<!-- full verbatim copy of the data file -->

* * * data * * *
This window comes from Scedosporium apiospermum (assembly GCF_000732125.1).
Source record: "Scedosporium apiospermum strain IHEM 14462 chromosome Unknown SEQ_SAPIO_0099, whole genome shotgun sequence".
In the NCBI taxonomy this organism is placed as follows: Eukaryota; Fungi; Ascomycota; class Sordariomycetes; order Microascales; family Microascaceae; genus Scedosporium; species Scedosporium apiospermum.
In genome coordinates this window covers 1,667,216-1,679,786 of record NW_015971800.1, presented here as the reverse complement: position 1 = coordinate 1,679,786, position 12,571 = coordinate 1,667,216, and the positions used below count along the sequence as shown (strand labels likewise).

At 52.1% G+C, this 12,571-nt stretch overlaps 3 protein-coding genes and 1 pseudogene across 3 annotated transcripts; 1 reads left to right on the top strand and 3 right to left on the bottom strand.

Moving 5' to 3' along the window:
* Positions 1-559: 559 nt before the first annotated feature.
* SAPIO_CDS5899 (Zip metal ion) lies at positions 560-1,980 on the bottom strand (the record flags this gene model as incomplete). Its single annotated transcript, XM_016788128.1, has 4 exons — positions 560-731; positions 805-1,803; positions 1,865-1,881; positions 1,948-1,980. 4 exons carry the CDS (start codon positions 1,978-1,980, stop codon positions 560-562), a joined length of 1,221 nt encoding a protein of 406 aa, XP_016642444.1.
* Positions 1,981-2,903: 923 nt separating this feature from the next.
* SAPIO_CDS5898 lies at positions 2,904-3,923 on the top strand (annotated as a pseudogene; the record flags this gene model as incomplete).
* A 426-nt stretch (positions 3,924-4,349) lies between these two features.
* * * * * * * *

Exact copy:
This window comes from Scedosporium apiospermum (assembly GCF_000732125.1).
Source record: "Scedosporium apiospermum strain IHEM 14462 chromosome Unknown SEQ_SAPIO_0099, whole genome shotgun sequence".
In the NCBI taxonomy this organism is placed as follows: Eukaryota; Fungi; Ascomycota; class Sordariomycetes; order Microascales; family Microascaceae; genus Scedosporium; species Scedosporium apiospermum.
In genome coordinates this window covers 1,667,216-1,679,786 of record NW_015971800.1, presented here as the reverse complement: position 1 = coordinate 1,679,786, position 12,571 = coordinate 1,667,216, and the positions used below count along the sequence as shown (strand labels likewise).

At 52.1% G+C, this 12,571-nt stretch overlaps 3 protein-coding genes and 1 pseudogene across 3 annotated transcripts; 1 reads left to right on the top strand and 3 right to left on the bottom strand.

Moving 5' to 3' along the window:
* Positions 1-559: 559 nt before the first annotated feature.
* SAPIO_CDS5899 (Zip metal ion) lies at positions 560-1,980 on the bottom strand (the record flags this gene model as incomplete). Its single annotated transcript, XM_016788128.1, has 4 exons — positions 560-731; positions 805-1,803; positions 1,865-1,881; positions 1,948-1,980. 4 exons carry the CDS (start codon positions 1,978-1,980, stop codon positions 560-562), a joined length of 1,221 nt encoding a protein of 406 aa, XP_016642444.1.
* Positions 1,981-2,903: 923 nt separating this feature from the next.
* SAPIO_CDS5898 lies at positions 2,904-3,923 on the top strand (annotated as a pseudogene; the record flags this gene model as incomplete).
* A 426-nt stretch (positions 3,924-4,349) lies between these two features.